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Some e-mails will add you to some sort of botnet the moment you read the mail (I'm not actually sure if this is a botnet, but I receive spam mails from regular people all the time. So I assume it is). But it's sometimes hard to tell which e-mails are legitimate and which aren't. Hotmail offers an option to look at the e-mail source, from which I can easily make up if it's legitimate. But I'm wondering if you're safe when only reading the source?

As a clarification, the "source" is the plain text e-mail. I'm using hotmail in Waterfox 12.

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Source? Like the person who sent it to you? umm.... –  Kyle May 22 '12 at 18:55
    
@Kyle I literally translated it from the dutch "berichtbron" to "source", meaning the plain text e-mail. –  Simon Verbeke May 22 '12 at 18:57
    
Anyone mind explaining what's bad about this question? –  Simon Verbeke May 22 '12 at 19:02
    
That would be a big difference... also it's only plain text if the email is actually plain text. It could also be html or rich text... Either way it's not going to tell you anything other then if the links point to the wrong location. For example I could link google.com to hackyouraccout.ru. Keep in mind if there is a script embedded in the email are you going to know what it's meant to do? –  Kyle May 22 '12 at 19:06
    
Nothing, it was bad when it sounded like you were asking, "is it okay to look at who sent me an email." You are missing a bit though like your browser, mail client, OS... all this matters as certain browsers, mail clients, and OS's have different levels of security. What's okay to view in thunderbird on Ubuntu may not be okay to view on XP with Outlook 03. –  Kyle May 22 '12 at 19:08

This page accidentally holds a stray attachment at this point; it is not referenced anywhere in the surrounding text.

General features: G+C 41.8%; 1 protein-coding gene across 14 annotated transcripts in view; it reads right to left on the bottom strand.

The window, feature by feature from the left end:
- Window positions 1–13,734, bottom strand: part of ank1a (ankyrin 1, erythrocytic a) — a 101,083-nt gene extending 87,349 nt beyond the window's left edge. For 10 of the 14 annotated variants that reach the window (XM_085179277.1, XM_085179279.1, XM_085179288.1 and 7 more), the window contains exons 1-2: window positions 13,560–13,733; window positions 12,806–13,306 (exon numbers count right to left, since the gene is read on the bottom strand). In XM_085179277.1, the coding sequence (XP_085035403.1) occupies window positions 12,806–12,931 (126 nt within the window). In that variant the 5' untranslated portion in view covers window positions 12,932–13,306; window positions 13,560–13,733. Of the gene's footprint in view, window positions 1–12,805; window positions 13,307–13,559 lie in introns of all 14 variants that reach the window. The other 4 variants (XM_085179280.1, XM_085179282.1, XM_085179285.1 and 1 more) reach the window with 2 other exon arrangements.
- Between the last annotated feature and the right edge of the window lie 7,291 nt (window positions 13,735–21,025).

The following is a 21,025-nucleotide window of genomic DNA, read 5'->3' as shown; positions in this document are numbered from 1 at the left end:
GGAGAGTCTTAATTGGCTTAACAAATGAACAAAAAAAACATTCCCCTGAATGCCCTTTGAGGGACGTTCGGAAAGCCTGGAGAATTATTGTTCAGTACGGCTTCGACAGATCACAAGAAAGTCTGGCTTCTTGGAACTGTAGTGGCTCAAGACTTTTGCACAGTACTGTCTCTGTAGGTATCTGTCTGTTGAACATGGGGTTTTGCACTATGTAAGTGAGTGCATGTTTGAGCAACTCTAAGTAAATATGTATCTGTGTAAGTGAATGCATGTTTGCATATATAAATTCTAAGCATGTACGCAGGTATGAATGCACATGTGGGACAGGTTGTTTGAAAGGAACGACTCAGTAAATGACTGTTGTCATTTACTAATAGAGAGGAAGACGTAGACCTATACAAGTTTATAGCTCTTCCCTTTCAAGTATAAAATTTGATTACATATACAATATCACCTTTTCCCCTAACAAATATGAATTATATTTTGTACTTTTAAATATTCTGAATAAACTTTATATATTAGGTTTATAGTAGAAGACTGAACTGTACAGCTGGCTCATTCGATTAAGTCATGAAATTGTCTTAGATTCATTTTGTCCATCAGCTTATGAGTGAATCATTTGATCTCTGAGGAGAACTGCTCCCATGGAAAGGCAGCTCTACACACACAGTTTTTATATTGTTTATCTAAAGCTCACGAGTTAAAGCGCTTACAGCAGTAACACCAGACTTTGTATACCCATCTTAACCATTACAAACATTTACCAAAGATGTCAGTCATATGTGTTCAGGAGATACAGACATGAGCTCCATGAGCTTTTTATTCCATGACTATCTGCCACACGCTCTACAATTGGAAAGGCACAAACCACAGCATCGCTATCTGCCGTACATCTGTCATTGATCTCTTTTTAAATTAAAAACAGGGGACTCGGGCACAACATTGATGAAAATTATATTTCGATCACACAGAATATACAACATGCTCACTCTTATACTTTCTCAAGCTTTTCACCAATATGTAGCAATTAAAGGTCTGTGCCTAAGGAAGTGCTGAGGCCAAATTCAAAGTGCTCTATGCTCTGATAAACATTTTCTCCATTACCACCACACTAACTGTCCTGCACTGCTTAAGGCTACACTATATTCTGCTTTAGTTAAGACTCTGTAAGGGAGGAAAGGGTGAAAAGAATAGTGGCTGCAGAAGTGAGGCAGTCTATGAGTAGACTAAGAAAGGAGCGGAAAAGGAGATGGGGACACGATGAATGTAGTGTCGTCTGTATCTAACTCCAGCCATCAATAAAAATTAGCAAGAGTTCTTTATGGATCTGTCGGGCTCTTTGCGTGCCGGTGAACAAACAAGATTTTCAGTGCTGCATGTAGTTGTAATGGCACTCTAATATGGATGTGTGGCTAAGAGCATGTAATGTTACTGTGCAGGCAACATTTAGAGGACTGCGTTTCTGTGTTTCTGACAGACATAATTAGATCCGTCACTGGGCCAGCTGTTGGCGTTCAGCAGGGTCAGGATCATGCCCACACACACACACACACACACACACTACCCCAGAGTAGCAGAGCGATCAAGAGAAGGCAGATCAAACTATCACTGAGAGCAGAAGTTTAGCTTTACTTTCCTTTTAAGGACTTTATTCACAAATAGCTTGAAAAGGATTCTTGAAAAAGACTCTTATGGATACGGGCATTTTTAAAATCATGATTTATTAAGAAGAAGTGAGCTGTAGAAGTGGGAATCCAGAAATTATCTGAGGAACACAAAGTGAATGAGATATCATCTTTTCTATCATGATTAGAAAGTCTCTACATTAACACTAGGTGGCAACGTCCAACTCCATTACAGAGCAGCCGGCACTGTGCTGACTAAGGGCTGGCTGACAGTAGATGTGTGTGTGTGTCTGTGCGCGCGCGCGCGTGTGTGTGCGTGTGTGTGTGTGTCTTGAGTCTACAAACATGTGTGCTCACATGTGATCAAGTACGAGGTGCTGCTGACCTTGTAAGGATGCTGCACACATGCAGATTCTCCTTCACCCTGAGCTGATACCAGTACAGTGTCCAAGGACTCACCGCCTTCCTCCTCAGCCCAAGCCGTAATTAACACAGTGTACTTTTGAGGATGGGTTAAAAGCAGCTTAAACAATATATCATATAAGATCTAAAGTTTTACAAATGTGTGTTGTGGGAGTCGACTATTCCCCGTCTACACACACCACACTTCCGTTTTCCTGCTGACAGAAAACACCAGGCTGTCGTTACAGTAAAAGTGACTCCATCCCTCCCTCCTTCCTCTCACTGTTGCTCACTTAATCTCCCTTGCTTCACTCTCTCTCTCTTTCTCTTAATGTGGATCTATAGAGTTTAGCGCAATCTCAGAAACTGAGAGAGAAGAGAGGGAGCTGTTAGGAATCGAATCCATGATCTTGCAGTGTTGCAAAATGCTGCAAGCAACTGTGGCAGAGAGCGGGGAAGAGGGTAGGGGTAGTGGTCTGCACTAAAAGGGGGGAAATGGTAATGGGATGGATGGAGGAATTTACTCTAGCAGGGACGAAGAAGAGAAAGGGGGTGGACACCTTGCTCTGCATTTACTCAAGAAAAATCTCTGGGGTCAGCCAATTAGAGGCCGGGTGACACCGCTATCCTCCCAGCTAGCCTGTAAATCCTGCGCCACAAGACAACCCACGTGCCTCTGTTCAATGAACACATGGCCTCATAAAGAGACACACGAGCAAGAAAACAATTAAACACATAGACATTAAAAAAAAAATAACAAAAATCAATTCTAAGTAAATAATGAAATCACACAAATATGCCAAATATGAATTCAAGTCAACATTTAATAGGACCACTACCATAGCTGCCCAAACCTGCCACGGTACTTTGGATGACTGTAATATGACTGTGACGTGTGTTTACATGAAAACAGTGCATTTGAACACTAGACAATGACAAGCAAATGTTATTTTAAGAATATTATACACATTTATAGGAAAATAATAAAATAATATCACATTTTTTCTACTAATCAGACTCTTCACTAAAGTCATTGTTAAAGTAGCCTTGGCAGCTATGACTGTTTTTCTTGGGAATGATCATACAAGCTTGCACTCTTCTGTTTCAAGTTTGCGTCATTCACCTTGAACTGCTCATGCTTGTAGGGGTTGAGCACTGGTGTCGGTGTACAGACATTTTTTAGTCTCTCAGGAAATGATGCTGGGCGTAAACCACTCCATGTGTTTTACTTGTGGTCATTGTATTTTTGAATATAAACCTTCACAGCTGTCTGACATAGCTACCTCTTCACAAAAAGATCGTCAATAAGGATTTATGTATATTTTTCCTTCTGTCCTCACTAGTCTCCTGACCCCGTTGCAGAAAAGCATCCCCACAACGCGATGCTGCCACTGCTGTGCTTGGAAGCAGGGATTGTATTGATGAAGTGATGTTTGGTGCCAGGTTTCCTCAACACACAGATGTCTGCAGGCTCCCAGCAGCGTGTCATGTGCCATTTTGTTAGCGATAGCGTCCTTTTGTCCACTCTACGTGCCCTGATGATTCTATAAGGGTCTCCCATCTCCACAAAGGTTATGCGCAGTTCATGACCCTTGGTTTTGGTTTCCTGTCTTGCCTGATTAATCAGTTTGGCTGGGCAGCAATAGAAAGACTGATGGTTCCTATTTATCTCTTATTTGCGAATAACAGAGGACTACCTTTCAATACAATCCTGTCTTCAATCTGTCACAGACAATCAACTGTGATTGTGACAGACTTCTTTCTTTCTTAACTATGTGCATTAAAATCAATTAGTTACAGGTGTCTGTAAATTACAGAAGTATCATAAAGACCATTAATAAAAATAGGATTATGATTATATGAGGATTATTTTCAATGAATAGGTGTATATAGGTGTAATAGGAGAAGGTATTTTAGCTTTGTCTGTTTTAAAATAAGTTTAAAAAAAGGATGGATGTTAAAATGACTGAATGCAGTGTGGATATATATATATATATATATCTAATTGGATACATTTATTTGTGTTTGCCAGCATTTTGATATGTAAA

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up vote 7 down vote accepted

Unless there are serious issues with both your browser and the site you are viewing the e-mail on, you have nothing to worry about if all you do is look at headers, and the body of the e-mail.

Malware is not magic. It can't just stick itself into your computer because you are looking at something that a trusted party (the e-mail provider) put together.

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Only less than a half of it was put together by a trusted party; the body and some headers come from the email sender. While this usually isn't a problem, there have been cases when a browser tried to render a plain text file as an image, or such. –  grawity May 22 '12 at 19:16
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If some third party was able to break a browser's rendering in that way, there is a serious problem, and this e-mail header issues is the least of it. –  soandos May 22 '12 at 19:24
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Yes, it is totally safe. Nothing can happen when viewing the source because it is output in raw form and not interpreted by the client.

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